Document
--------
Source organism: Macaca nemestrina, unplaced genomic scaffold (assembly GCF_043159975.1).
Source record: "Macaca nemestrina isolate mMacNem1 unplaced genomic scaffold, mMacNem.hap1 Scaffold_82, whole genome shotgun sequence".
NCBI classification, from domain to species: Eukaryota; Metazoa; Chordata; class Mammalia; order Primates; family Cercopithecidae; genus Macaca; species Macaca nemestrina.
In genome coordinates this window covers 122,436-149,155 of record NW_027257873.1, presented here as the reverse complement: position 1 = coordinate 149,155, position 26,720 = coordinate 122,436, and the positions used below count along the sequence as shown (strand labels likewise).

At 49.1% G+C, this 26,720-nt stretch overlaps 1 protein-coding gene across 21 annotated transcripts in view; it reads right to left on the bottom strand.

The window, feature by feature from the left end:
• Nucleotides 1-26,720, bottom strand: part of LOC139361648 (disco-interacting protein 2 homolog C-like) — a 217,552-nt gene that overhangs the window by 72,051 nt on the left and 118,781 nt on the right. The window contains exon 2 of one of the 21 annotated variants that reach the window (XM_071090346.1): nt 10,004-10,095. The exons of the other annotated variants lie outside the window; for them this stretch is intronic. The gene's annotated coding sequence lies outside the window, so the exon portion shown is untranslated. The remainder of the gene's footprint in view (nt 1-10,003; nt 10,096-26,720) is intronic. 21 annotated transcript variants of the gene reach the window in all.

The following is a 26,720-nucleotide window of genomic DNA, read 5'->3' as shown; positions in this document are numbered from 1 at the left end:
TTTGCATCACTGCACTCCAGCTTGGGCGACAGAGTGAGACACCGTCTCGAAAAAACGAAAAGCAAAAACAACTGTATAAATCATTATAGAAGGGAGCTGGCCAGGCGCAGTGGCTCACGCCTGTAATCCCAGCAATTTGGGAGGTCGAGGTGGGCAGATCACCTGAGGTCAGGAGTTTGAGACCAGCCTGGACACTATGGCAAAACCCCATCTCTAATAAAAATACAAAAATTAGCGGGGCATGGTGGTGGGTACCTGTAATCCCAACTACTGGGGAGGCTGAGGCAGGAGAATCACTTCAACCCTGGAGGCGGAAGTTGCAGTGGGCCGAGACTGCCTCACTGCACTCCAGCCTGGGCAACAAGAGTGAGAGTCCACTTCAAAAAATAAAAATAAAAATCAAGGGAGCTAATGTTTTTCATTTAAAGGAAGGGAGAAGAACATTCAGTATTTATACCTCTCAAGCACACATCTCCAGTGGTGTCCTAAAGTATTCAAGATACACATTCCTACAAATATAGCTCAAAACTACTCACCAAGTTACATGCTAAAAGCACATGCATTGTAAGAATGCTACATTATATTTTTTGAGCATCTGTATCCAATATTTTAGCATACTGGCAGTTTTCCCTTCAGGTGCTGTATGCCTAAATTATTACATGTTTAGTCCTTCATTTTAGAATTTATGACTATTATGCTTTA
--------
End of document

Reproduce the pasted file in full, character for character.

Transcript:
Source organism: Macaca nemestrina, unplaced genomic scaffold (assembly GCF_043159975.1).
Source record: "Macaca nemestrina isolate mMacNem1 unplaced genomic scaffold, mMacNem.hap1 Scaffold_82, whole genome shotgun sequence".
NCBI classification, from domain to species: Eukaryota; Metazoa; Chordata; class Mammalia; order Primates; family Cercopithecidae; genus Macaca; species Macaca nemestrina.
In genome coordinates this window covers 122,436-149,155 of record NW_027257873.1, presented here as the reverse complement: position 1 = coordinate 149,155, position 26,720 = coordinate 122,436, and the positions used below count along the sequence as shown (strand labels likewise).

At 49.1% G+C, this 26,720-nt stretch overlaps 1 protein-coding gene across 21 annotated transcripts in view; it reads right to left on the bottom strand.

The window, feature by feature from the left end:
• Nucleotides 1-26,720, bottom strand: part of LOC139361648 (disco-interacting protein 2 homolog C-like) — a 217,552-nt gene that overhangs the window by 72,051 nt on the left and 118,781 nt on the right. The window contains exon 2 of one of the 21 annotated variants that reach the window (XM_071090346.1): nt 10,004-10,095. The exons of the other annotated variants lie outside the window; for them this stretch is intronic. The gene's annotated coding sequence lies outside the window, so the exon portion shown is untranslated. The remainder of the gene's footprint in view (nt 1-10,003; nt 10,096-26,720) is intronic. 21 annotated transcript variants of the gene reach the window in all.

The following is a 26,720-nucleotide window of genomic DNA, read 5'->3' as shown; positions in this document are numbered from 1 at the left end:
TTTGCATCACTGCACTCCAGCTTGGGCGACAGAGTGAGACACCGTCTCGAAAAAACGAAAAGCAAAAACAACTGTATAAATCATTATAGAAGGGAGCTGGCCAGGCGCAGTGGCTCACGCCTGTAATCCCAGCAATTTGGGAGGTCGAGGTGGGCAGATCACCTGAGGTCAGGAGTTTGAGACCAGCCTGGACACTATGGCAAAACCCCATCTCTAATAAAAATACAAAAATTAGCGGGGCATGGTGGTGGGTACCTGTAATCCCAACTACTGGGGAGGCTGAGGCAGGAGAATCACTTCAACCCTGGAGGCGGAAGTTGCAGTGGGCCGAGACTGCCTCACTGCACTCCAGCCTGGGCAACAAGAGTGAGAGTCCACTTCAAAAAATAAAAATAAAAATCAAGGGAGCTAATGTTTTTCATTTAAAGGAAGGGAGAAGAACATTCAGTATTTATACCTCTCAAGCACACATCTCCAGTGGTGTCCTAAAGTATTCAAGATACACATTCCTACAAATATAGCTCAAAACTACTCACCAAGTTACATGCTAAAAGCACATGCATTGTAAGAATGCTACATTATATTTTTTGAGCATCTGTATCCAATATTTTAGCATACTGGCAGTTTTCCCTTCAGGTGCTGTATGCCTAAATTATTACATGTTTAGTCCTTCATTTTAGAATTTATGACTATTATGCTTTA